ETF Trends CEO Tom Lydon discussed the VanEck Vectors High-Yield Municipal Index ETF (HYD) on this week’s “ETF of the Week” podcast with Chuck Jaffe on the MoneyLife Show.
HYD seeks to replicate as closely as possible, before fees and expenses, the price and yield performance of the Bloomberg Barclays Municipal Custom High Yield Composite Index, which is intended to track the overall performance of the U.S. dollar denominated high yield long-term tax-exempt bond market. HYD is expected to pay monthly dividends.
As investors struggle to digest the implications of the Fed decision to cut rates, and how extensive those cuts will be, bonds become more attractive as an option that has potentially higher yields than other instruments.
“Well you and I have talked a little bit about fixed income,” Lydon said in the podcast. “We haven’t really talked about munis, but the same principles apply. This week we saw the Fed move again and maybe indicate that they have additional moves within them, as far as rate cuts between now and the end of the year. That’s really really positive for the bond market. Obviously lower interest rates mean that the current bonds that are on the market are going to offer more attractive yields. So we’ve actually seen in this move to new lower interest rates and dovish Fed, appreciation in fixed-income markets, and specifically ETFs. And that’s also had a positive effect on the municipal market.”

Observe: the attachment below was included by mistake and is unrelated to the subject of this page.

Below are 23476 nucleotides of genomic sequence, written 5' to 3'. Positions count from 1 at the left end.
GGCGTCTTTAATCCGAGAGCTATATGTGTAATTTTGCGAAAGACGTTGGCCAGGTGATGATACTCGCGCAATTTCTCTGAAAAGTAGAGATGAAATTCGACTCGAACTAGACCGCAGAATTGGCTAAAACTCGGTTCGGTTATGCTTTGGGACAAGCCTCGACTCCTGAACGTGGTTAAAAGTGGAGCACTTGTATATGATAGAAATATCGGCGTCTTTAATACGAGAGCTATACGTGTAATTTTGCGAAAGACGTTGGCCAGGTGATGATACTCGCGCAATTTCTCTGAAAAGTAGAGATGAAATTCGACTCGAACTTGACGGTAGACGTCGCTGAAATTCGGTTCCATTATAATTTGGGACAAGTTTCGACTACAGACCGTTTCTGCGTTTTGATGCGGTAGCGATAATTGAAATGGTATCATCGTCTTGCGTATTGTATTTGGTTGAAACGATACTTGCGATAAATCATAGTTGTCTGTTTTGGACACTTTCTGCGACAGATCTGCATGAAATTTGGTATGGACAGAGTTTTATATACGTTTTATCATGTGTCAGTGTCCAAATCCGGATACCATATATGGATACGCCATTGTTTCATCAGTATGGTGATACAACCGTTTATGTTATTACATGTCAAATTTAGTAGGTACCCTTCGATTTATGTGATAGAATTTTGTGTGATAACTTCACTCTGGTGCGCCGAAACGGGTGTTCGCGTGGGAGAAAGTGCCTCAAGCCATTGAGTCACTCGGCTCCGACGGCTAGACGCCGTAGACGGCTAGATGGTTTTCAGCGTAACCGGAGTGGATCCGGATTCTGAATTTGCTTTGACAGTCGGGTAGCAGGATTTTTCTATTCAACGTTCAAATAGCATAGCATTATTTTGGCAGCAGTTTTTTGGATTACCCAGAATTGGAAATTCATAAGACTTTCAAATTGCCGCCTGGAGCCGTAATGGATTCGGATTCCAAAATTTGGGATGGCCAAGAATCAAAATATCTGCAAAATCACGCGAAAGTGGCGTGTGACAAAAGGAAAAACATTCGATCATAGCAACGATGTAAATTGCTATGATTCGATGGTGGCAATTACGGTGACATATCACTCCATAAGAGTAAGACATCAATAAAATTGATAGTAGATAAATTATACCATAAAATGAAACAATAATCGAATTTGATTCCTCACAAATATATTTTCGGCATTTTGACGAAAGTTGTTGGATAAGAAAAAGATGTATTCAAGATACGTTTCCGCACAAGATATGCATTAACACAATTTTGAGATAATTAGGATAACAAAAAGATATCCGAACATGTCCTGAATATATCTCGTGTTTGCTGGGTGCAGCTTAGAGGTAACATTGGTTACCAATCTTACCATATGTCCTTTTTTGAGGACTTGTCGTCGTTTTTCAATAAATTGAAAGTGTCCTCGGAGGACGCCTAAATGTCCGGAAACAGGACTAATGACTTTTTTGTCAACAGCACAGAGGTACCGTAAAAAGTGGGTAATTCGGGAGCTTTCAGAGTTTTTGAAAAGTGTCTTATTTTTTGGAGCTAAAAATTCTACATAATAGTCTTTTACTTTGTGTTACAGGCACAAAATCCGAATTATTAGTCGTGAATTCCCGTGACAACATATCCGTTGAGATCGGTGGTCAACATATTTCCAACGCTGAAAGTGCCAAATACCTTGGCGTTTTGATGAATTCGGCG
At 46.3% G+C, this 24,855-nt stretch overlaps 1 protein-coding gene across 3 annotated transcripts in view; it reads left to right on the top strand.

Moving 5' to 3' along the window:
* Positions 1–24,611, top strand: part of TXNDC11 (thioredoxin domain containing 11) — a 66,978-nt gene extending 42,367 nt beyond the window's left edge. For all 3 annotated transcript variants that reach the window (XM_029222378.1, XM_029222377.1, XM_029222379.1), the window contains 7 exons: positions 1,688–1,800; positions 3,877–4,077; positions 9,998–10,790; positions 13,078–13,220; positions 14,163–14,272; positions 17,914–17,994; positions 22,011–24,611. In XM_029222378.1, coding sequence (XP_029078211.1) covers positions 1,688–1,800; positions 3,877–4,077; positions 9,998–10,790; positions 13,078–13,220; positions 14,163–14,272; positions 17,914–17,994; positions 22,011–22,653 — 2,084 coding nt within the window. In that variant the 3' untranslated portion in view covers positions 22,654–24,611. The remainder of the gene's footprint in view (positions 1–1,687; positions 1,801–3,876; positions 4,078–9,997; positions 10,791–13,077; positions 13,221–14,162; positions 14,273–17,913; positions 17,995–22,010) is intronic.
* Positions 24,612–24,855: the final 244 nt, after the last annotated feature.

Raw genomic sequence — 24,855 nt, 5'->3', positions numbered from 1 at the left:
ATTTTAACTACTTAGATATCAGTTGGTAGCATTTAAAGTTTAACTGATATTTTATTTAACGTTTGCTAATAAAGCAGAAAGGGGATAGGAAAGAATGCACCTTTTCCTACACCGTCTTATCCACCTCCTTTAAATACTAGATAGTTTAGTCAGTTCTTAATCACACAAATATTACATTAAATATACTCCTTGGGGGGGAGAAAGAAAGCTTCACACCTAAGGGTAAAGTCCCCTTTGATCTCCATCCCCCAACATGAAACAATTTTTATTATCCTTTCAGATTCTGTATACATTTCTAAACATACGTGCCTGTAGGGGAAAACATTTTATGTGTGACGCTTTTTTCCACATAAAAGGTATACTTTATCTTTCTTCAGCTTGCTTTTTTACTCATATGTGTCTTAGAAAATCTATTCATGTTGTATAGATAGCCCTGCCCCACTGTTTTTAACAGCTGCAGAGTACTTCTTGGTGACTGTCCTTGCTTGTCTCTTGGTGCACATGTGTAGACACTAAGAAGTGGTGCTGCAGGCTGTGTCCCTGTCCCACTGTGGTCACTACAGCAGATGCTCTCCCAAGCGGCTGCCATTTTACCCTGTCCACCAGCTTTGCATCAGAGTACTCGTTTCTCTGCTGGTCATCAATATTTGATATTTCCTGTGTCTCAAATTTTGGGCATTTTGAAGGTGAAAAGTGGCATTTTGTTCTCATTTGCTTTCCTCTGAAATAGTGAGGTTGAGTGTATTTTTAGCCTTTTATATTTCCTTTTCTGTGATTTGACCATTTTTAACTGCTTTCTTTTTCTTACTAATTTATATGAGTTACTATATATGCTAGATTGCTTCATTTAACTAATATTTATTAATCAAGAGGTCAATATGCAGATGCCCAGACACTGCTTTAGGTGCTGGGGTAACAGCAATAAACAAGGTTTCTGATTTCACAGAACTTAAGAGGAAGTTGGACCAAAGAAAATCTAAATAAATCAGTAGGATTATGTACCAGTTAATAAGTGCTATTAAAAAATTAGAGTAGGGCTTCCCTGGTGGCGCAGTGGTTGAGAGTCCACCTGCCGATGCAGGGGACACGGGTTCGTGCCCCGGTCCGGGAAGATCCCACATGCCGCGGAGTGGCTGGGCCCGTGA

One often overlooked benefit of bonds is the added tax incentive they provide, says Lydon. Getting a higher yield and enhanced tax effects is significant to many investors, making municipal bonds especially enticing.
“Now municipal bonds have that added tax provision, being able to write that off on your taxes today when a lot of write-offs have been under fire, especially from the current government, as far as limitations and that type of thing. So there’s more demand for municipal bonds today. At the same time, we’ve seen with this positive momentum as far as the economy and the environment, municipalities have also benefited from that Chuck, in the way that that’s come down to them in a positive way where state and local governments have retained more cash, diminishing their need to borrow more money, and ultimately reducing the already low risk of default. All that means is that munis are attractive right now, and the yields ultimately from an after-tax standpoint are attractive too. This is a high-yield municipal where it’s actually taking advantage of lower rated municipal bonds within the index, ultimately providing a yield that’s 4.2% from a municipal standpoint, which is really attractive,” he added.
Listen to the full HYD ETF podcast episode here:
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